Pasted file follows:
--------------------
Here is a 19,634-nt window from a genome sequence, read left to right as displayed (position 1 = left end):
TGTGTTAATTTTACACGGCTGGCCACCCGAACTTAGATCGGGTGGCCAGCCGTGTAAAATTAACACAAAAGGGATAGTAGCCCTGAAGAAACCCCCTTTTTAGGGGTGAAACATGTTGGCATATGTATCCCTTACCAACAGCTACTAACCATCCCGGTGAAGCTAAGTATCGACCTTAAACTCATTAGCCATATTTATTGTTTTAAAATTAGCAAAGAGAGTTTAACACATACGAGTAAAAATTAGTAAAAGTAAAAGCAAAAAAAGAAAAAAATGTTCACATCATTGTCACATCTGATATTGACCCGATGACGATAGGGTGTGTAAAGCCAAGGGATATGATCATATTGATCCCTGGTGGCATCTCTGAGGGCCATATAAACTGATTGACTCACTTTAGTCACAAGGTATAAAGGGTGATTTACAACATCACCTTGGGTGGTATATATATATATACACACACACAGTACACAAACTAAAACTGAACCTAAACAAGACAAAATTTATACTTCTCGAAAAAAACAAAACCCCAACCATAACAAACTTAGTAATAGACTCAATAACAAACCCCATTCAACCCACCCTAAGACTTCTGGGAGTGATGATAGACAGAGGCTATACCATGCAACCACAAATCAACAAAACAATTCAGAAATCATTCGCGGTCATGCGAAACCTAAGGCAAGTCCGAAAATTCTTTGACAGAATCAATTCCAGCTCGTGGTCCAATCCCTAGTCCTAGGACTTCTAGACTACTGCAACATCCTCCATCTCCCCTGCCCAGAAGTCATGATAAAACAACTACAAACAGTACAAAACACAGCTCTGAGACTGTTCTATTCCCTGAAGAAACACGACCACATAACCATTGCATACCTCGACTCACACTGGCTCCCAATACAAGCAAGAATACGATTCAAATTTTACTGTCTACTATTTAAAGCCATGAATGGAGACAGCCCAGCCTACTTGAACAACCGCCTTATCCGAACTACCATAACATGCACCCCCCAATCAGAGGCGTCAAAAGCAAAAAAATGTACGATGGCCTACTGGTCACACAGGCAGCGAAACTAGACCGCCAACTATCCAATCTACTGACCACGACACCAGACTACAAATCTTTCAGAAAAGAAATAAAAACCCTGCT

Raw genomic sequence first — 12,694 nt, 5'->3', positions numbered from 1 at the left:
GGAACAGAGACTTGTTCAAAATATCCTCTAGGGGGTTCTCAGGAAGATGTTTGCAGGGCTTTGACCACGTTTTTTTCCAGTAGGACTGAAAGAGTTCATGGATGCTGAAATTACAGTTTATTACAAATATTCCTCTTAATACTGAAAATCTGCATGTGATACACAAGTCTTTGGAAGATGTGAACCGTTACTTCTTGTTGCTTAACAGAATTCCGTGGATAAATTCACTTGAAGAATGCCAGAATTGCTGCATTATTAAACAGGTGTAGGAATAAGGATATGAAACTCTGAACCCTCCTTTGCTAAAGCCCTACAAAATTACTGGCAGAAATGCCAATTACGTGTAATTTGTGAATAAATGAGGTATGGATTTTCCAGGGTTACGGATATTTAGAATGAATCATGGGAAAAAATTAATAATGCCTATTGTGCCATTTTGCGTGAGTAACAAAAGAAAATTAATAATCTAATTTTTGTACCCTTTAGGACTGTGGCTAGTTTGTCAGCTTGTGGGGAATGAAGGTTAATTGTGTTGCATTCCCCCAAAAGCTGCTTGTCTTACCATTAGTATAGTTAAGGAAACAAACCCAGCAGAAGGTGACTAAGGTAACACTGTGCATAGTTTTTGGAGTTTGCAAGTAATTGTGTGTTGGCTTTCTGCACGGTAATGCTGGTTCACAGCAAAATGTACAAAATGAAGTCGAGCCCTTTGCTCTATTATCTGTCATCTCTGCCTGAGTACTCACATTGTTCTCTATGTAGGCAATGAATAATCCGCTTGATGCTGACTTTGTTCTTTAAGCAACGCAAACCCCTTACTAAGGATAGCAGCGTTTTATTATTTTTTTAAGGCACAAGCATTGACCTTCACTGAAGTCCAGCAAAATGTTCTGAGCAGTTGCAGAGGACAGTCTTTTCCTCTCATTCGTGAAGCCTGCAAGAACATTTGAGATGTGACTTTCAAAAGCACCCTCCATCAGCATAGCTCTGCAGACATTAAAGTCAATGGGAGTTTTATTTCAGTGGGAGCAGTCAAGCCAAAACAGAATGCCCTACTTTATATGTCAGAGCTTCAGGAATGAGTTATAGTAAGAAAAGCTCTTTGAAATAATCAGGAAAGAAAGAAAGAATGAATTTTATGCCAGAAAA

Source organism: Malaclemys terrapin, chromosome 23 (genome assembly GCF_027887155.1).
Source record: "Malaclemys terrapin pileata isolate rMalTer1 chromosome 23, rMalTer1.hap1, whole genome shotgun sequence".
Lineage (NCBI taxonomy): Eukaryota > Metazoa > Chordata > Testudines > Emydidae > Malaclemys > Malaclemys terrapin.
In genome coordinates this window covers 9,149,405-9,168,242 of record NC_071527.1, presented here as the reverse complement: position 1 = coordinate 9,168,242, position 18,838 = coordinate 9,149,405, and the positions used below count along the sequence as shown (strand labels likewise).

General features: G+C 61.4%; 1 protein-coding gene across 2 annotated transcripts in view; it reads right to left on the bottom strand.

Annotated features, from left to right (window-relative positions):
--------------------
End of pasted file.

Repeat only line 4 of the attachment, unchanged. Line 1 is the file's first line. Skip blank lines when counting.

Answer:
GGAACAGAGACTTGTTCAAAATATCCTCTAGGGGGTTCTCAGGAAGATGTTTGCAGGGCTTTGACCACGTTTTTTTCCAGTAGGACTGAAAGAGTTCATGGATGCTGAAATTACAGTTTATTACAAATATTCCTCTTAATACTGAAAATCTGCATGTGATACACAAGTCTTTGGAAGATGTGAACCGTTACTTCTTGTTGCTTAACAGAATTCCGTGGATAAATTCACTTGAAGAATGCCAGAATTGCTGCATTATTAAACAGGTGTAGGAATAAGGATATGAAACTCTGAACCCTCCTTTGCTAAAGCCCTACAAAATTACTGGCAGAAATGCCAATTACGTGTAATTTGTGAATAAATGAGGTATGGATTTTCCAGGGTTACGGATATTTAGAATGAATCATGGGAAAAAATTAATAATGCCTATTGTGCCATTTTGCGTGAGTAACAAAAGAAAATTAATAATCTAATTTTTGTACCCTTTAGGACTGTGGCTAGTTTGTCAGCTTGTGGGGAATGAAGGTTAATTGTGTTGCATTCCCCCAAAAGCTGCTTGTCTTACCATTAGTATAGTTAAGGAAACAAACCCAGCAGAAGGTGACTAAGGTAACACTGTGCATAGTTTTTGGAGTTTGCAAGTAATTGTGTGTTGGCTTTCTGCACGGTAATGCTGGTTCACAGCAAAATGTACAAAATGAAGTCGAGCCCTTTGCTCTATTATCTGTCATCTCTGCCTGAGTACTCACATTGTTCTCTATGTAGGCAATGAATAATCCGCTTGATGCTGACTTTGTTCTTTAAGCAACGCAAACCCCTTACTAAGGATAGCAGCGTTTTATTATTTTTTTAAGGCACAAGCATTGACCTTCACTGAAGTCCAGCAAAATGTTCTGAGCAGTTGCAGAGGACAGTCTTTTCCTCTCATTCGTGAAGCCTGCAAGAACATTTGAGATGTGACTTTCAAAAGCACCCTCCATCAGCATAGCTCTGCAGACATTAAAGTCAATGGGAGTTTTATTTCAGTGGGAGCAGTCAAGCCAAAACAGAATGCCCTACTTTATATGTCAGAGCTTCAGGAATGAGTTATAGTAAGAAAAGCTCTTTGAAATAATCAGGAAAGAAAGAAAGAATGAATTTTATGCCAGAAAA